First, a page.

In the first phase of sealing in November-December 2000, the government sealed 3,700 units. Widespread protests and riots followed in which three people lost their lives and many were injured. "This prompted the government to constitute a group of experts to realistically and precisely classify industries," says K P Nyati, head, environment management division, Confederation of Indian Industry and also the member of review committee, consititued by the government.
The review committee gave a report on the industrial units they considered polluting, on the basis of which the second sealing drive began in February 2001. Another 900 industries were sealed. Since the officials implementing the order, like the sub-divisional magistrates (sdm), knew very little of the polluting or non-conforming nature of the industries, further compounded the problem. After much confusion, on February 9, the sc ordered the government to de-seal industries after taking an undertaking from the industrialists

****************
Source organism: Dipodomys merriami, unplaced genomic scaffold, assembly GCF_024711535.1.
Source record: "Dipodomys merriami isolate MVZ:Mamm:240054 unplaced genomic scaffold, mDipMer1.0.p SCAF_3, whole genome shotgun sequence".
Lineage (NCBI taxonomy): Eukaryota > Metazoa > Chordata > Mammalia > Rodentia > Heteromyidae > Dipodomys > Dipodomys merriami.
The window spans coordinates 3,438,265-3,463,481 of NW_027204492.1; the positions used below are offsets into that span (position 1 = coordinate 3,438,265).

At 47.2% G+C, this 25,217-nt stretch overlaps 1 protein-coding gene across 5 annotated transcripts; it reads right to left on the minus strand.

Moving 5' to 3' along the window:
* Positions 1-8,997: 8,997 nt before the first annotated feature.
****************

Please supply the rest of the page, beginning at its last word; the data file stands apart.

The whole process of getting a unit de-sealed is complex because of the number of agencies involved and the documents to be procured. There are two kinds of de-sealing activities going on -- one, according to the sc directions seeking owners' undertaking and, the second, in which applications have been invited by the government from industrialists who feel that their industry has been wrongly sealed.